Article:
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Tory leadership candidate says he's out of the race if deadlines don't move


OTTAWA — Conservative leadership candidate Rudy Husny called off his campaign Thursday, saying it is just not right to ask people for money during a public health emergency.

His announcement came as Toronto lawyer Leslyn Lewis and Conservative MP Derek Sloan joined Erin O'Toole and Peter MacKay on the ballot for the June 27 vote, with less than a week to go for contenders to make the cutoff.

The COVID-19 pandemic has sent most of the country into lockdown, among other things forcing the cancellation of mass gatherings — including the all-important kinds of get-togethers that are crucial in a leadership race.

But so far, the Conservative party has refused to budge on the March 25 deadline for candidates to pay $300,000 in fees and submit 3,000 signatures to be eligible to run.

One reason? The party's constitution requires the option of mail-in ballots for the vote, and that's how the vast majority of members did vote in the 2017 contest, won by Andrew Scheer.

Party officials feel that since there are candidates who have met the requirements, and that mail-in ballots currently remain a viable choice, they can stick to the deadline.

They have provided some help to contenders in the form of creating an online membership submission portal and have offered to promote events.

Husny, who made a decision to run for leadership after years as a political aide and businessman, said Thursday he turned them down.

"During this national health crisis, I don't have the heart to call our members to ask them to support my nomination and to donate money," he said in a statement.

"I wouldn't be true to myself if I did continue this campaign."

Husny's decision to suspend his campaign follows a choice by candidate Rick Peterson earlier this week to look for other sources of funds instead of asking members for donations at a time when most people are worried about making ends meet. 

Candidate Marilyn Gladu has also called for the race to be postponed, arguing that keeping it going makes the party look cold and out of touch. She said Thursday she'll keep trying to meet the deadline, and there is still time for the party to change its mind.

"There is no reason to insist upon clinging to deadlines which were arbitrarily set before COVID-19 became an issue in Canada," she said. 

Husny said if he doesn't qualify, he hopes the party gives his $25,000 entry fee to the Red Cross.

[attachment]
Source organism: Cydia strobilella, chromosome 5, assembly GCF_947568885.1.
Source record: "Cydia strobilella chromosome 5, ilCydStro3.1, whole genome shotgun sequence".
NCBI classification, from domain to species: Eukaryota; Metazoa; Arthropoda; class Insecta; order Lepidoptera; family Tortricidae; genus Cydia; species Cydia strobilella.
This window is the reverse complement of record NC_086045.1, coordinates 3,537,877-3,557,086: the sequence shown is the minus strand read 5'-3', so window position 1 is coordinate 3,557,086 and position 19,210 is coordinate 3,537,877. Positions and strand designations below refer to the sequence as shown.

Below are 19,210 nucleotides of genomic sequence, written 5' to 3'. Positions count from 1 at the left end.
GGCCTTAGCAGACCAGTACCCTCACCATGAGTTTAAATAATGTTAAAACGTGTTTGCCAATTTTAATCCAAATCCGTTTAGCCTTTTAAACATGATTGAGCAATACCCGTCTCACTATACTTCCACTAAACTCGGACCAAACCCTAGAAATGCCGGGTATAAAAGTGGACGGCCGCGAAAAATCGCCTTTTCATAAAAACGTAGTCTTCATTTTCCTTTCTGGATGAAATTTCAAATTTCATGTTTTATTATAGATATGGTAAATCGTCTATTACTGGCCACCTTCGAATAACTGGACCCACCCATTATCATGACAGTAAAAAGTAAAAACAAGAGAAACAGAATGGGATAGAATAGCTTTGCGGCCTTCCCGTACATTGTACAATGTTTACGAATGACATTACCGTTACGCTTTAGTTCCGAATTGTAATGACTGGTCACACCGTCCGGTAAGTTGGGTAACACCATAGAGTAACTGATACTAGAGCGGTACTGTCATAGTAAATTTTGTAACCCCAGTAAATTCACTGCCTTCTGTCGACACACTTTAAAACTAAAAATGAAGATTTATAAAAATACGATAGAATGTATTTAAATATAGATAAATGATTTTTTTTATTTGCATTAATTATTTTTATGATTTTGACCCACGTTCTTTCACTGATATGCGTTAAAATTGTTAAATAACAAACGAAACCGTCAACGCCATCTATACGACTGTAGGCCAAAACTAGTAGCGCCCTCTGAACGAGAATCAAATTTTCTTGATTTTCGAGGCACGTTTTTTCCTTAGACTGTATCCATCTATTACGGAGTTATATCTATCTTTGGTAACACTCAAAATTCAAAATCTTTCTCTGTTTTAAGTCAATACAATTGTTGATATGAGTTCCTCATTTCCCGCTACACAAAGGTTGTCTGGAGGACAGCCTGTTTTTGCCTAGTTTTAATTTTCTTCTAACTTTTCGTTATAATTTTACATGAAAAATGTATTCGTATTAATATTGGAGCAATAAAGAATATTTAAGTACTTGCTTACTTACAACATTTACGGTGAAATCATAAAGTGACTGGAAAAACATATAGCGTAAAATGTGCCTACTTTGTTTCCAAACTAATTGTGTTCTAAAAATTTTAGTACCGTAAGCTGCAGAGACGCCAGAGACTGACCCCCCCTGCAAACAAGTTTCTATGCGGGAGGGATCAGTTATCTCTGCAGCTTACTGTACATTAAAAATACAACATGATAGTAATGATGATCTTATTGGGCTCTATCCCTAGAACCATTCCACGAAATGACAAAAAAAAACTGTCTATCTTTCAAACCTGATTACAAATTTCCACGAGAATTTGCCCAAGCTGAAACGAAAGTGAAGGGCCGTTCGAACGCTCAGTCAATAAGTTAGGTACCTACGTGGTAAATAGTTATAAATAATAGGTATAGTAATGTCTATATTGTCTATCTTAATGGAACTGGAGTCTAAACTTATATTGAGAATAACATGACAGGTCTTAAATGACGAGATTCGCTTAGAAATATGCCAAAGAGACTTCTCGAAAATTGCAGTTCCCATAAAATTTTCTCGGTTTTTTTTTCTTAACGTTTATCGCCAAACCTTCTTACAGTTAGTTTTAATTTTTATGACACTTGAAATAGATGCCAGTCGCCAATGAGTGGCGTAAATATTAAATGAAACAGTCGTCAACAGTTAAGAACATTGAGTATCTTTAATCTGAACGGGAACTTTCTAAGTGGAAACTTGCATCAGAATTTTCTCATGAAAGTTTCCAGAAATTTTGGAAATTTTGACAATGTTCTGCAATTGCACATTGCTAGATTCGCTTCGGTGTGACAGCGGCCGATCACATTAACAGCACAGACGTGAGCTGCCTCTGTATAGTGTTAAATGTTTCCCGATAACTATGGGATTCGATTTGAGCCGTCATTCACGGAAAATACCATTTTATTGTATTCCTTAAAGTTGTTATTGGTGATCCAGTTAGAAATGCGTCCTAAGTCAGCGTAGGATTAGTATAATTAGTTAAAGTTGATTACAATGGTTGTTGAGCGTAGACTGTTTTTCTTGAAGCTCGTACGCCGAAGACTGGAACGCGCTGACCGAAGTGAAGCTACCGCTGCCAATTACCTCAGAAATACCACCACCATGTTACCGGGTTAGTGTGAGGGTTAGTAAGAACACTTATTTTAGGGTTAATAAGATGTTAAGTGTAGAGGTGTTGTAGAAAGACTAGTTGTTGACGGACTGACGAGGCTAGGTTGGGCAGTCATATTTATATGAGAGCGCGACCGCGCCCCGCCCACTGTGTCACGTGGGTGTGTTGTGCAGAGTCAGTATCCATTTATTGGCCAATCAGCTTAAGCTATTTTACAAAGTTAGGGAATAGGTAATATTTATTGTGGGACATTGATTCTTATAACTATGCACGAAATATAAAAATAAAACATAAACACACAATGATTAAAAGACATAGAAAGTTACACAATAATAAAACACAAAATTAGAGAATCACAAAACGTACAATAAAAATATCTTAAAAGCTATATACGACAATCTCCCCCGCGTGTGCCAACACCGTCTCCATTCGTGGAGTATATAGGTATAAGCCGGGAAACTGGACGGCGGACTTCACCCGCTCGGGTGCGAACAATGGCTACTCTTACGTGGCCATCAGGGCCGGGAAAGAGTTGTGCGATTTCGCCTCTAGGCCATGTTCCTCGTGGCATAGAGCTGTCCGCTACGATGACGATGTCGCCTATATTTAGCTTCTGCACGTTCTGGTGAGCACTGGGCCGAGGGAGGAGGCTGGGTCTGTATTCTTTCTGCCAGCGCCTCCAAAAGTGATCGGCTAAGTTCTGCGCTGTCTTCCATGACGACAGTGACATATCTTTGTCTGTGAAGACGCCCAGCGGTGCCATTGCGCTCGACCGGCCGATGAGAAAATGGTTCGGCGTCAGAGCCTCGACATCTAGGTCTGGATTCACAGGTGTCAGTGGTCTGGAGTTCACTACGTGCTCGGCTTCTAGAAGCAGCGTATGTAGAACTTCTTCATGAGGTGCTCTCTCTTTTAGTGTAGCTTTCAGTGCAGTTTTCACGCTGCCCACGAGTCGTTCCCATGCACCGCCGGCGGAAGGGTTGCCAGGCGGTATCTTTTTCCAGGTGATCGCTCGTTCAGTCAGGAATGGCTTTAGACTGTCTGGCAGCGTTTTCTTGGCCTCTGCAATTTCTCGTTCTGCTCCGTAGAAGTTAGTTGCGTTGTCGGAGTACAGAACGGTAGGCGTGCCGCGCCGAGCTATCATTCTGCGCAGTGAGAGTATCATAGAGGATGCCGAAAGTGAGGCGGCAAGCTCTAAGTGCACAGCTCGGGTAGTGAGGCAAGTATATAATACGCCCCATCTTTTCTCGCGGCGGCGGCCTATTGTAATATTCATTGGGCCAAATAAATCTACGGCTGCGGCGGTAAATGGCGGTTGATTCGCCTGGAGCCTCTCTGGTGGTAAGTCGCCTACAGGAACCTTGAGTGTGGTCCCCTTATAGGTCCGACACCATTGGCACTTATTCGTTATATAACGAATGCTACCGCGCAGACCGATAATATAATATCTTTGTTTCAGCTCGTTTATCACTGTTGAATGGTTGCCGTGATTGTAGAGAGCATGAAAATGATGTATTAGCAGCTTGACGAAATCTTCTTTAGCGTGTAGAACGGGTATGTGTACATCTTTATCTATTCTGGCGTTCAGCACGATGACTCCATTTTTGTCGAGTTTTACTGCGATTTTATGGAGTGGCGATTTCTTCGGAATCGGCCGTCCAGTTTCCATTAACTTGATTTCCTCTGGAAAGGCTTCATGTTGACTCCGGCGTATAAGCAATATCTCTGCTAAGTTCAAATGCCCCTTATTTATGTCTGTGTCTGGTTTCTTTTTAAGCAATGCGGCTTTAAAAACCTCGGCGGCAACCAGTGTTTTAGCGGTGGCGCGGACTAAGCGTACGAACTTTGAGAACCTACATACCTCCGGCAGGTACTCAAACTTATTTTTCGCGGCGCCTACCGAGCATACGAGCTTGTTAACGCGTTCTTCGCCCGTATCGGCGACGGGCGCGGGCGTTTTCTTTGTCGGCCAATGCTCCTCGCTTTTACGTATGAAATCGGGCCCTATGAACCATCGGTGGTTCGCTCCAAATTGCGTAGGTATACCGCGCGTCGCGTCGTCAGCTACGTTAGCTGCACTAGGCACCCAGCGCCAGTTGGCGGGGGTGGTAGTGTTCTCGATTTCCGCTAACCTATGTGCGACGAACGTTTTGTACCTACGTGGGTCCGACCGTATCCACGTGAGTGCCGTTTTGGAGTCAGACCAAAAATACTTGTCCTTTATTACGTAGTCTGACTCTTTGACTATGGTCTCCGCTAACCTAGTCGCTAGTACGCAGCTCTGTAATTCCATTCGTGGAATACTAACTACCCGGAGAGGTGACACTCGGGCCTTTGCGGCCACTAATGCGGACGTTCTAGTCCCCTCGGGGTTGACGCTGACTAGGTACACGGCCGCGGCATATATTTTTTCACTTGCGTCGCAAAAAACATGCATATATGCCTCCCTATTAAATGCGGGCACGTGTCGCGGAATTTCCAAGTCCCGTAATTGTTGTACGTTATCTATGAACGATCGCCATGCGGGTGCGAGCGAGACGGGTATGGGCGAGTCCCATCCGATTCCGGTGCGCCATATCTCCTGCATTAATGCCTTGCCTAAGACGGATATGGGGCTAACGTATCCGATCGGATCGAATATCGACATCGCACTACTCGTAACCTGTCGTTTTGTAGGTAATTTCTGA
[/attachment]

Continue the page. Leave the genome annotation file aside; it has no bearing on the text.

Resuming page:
The Conservative party is collecting $200,000 from each candidate in fees; the remaining $100,000 is a refundable deposit contenders get back if they follow all the rules.

The fees are designed to offset the cost of running the leadership race and, as the party collects donations on behalf of candidates, it's also taking 10 per cent of those.

But the party has also continued to fundraise on its own, sending out email blasts to supporters as recently as Monday asking for financial support.

Party spokesman Cory Hann said given their operations are 100 per cent funded by donors, and that they are now incurring unexpected costs driven by the need to set up staff to work remotely, they need to raise money.

While Conservative fundraisers usually take the form of pointed attacks on government, the one sent Monday focused instead on the party doing its part to combat the spread of COVID-19 by moving operations remotely, and urging members to stay healthy. 

The shift in tone is deliberate, said Hann.

"We understand that many Canadians are not able to give at the moment," he said in an email.

"So through this we'll be taking a different approach on donation asks that take that into account."

Eight candidates altogether were trying to get on the ballot for the vote by March 25.

O'Toole and MacKay met the required threshold weeks ago, while Lewis and Sloan were added to their ranks officially on Thursday.

Longtime Ontario conservative activist Jim Karahalios claims he's on the ballot as well, but his name has yet to be added to the official party list.

This report by The Canadian Press was first published March 19, 2020.

Stephanie Levitz, The Canadian Press

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